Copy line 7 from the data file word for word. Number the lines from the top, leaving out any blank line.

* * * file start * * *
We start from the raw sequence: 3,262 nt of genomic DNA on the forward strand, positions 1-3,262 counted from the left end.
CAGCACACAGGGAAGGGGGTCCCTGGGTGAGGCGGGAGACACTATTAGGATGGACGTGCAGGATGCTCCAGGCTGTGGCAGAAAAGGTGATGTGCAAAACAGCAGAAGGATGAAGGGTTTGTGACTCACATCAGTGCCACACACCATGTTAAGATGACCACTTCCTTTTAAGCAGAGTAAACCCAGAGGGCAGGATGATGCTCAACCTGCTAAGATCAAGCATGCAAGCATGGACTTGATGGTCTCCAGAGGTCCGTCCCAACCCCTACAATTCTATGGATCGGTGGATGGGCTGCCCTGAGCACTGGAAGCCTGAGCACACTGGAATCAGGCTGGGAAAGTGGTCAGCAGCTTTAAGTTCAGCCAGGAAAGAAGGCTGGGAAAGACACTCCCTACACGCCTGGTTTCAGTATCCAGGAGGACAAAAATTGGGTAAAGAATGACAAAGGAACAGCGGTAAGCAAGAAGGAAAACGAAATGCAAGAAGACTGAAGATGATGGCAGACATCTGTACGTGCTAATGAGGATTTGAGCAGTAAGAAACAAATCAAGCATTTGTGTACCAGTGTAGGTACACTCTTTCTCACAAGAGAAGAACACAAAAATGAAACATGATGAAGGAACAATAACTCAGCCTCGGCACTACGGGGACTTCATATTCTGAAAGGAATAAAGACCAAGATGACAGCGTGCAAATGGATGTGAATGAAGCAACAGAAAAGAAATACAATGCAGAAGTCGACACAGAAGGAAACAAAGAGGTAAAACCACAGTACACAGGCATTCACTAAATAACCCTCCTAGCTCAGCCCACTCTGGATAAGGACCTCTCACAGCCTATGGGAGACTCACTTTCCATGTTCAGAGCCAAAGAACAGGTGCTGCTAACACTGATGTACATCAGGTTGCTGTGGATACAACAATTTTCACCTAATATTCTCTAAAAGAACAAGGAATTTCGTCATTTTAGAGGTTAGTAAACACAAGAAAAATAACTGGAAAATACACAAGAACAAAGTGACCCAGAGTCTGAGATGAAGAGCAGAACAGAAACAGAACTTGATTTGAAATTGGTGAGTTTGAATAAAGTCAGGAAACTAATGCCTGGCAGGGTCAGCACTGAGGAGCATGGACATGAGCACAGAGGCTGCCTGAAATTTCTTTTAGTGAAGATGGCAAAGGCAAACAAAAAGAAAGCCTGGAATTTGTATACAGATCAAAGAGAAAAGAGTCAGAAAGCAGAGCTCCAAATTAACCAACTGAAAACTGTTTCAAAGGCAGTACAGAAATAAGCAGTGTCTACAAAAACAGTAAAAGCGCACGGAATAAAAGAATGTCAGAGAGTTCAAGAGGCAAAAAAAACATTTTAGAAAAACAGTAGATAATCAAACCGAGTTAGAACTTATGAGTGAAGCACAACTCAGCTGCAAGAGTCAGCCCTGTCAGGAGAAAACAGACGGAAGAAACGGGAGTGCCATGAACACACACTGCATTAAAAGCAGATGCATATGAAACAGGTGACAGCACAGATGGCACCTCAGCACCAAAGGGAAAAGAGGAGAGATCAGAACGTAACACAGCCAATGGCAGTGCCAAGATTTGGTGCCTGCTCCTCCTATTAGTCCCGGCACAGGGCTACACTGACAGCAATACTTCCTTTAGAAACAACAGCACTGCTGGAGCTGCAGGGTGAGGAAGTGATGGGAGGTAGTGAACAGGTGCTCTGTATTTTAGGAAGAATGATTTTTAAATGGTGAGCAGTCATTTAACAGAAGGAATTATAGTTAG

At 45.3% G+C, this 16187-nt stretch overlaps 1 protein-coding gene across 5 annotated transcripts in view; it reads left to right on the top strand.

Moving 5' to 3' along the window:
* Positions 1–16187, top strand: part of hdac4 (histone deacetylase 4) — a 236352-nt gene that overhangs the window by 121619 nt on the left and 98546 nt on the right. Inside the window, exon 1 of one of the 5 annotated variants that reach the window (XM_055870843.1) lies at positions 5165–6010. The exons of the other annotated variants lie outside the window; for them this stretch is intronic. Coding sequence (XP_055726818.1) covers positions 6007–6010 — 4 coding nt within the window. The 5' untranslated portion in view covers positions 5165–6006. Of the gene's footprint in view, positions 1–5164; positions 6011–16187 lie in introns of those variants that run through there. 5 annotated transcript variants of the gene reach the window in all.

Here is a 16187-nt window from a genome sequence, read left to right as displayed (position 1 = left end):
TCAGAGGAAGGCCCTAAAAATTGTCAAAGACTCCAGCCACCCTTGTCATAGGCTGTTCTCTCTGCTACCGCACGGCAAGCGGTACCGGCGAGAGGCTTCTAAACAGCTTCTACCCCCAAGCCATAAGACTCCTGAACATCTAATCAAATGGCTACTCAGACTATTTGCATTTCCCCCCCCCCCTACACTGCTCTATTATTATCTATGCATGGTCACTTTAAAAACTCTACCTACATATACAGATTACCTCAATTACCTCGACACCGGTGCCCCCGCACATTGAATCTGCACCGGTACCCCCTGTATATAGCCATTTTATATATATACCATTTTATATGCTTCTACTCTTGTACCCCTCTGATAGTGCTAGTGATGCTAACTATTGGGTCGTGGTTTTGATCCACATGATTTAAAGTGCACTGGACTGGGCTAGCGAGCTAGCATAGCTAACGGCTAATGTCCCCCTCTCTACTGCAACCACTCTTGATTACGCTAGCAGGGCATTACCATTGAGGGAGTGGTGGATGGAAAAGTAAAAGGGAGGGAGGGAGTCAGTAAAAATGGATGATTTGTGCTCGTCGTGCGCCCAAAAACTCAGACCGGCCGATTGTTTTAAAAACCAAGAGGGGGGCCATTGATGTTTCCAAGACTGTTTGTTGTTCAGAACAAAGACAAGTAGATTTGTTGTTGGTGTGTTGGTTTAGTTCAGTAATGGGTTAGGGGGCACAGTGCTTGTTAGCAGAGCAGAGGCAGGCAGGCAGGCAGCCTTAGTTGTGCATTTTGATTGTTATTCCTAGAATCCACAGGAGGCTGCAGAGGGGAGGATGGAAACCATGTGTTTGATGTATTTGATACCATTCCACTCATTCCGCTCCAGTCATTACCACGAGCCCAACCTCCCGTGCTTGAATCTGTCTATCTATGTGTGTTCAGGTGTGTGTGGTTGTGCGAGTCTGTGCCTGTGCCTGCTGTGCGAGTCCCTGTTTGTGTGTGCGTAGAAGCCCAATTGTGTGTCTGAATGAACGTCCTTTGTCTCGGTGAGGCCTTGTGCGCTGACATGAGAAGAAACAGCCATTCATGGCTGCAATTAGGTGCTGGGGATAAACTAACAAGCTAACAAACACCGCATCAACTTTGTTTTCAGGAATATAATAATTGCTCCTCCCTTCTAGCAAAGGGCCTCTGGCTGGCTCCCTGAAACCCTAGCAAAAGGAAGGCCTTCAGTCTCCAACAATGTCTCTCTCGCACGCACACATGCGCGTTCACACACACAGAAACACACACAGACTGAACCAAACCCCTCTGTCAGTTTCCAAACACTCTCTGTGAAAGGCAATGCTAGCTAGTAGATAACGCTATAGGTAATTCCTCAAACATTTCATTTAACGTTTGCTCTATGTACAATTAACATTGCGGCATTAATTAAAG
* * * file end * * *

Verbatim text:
TCAGAGGAAGGCCCTAAAAATTGTCAAAGACTCCAGCCACCCTTGTCATAGGCTGTTCTCTCTGCTACCGCACGGCAAGCGGTACCGGCGAGAGGCTTCTAAACAGCTTCTACCCCCAAGCCATAAGACTCCTGAACATCTAATCAAATGGCTACTCAGACTATTTGCATTTCCCCCCCCCCCTACACTGCTCTATTATTATCTATGCATGGTCACTTTAAAAACTCTACCTACATATACAGATTACCTCAATTACCTCGACACCGGTGCCCCCGCACATTGAATCTGCACCGGTACCCCCTGTATATAGCCATTTTATATATATACCATTTTATATGCTTCTACTCTTGTACCCCTCTGATAGTGCTAGTGATGCTAACTATTGGGTCGTGGTTTTGATCCACATGATTTAAAGTGCACTGGACTGGGCTAGCGAGCTAGCATAGCTAACGGCTAATGTCCCCCTCTCTACTGCAACCACTCTTGATTACGCTAGCAGGGCATTACCATTGAGGGAGTGGTGGATGGAAAAGTAAAAGGGAGGGAGGGAGTCAGTAAAAATGGATGATTTGTGCTCGTCGTGCGCCCAAAAACTCAGACCGGCCGATTGTTTTAAAAACCAAGAGGGGGGCCATTGATGTTTCCAAGACTGTTTGTTGTTCAGAACAAAGACAAGTAGATTTGTTGTTGGTGTGTTGGTTTAGTTCAGTAATGGGTTAGGGGGCACAGTGCTTGTTAGCAGAGCAGAGGCAGGCAGGCAGGCAGCCTTAGTTGTGCATTTTGATTGTTATTCCTAGAATCCACAGGAGGCTGCAGAGGGGAGGATGGAAACCATGTGTTTGATGTATTTGATACCATTCCACTCATTCCGCTCCAGTCATTACCACGAGCCCAACCTCCCGTGCTTGAATCTGTCTATCTATGTGTGTTCAGGTGTGTGTGGTTGTGCGAGTCTGTGCCTGTGCCTGCTGTGCGAGTCCCTGTTTGTGTGTGCGTAGAAGCCCAATTGTGTGTCTGAATGAACGTCCTTTGTCTCGGTGAGGCCTTGTGCGCTGACATGAGAAGAAACAGCCATTCATGGCTGCAATTAGGTGCTGGGGATAAACTAACAAGCTAACAAACACCGCATCAACTTTGTTTTCAGGAATATAATAATTGCTCCTCCCTTCTAGCAAAGGGCCTCTGGCTGGCTCCCTGAAACCCTAGCAAAAGGAAGGCCTTCAGTCTCCAACAATGTCTCTCTCGCACGCACACATGCGCGTTCACACACACAGAAACACACACAGACTGAACCAAACCCCTCTGTCAGTTTCCAAACACTCTCTGTGAAAGGCAATGCTAGCTAGTAGATAACGCTATAGGTAATTCCTCAAACATTTCATTTAACGTTTGCTCTATGTACAATTAACATTGCGGCATTAATTAAAG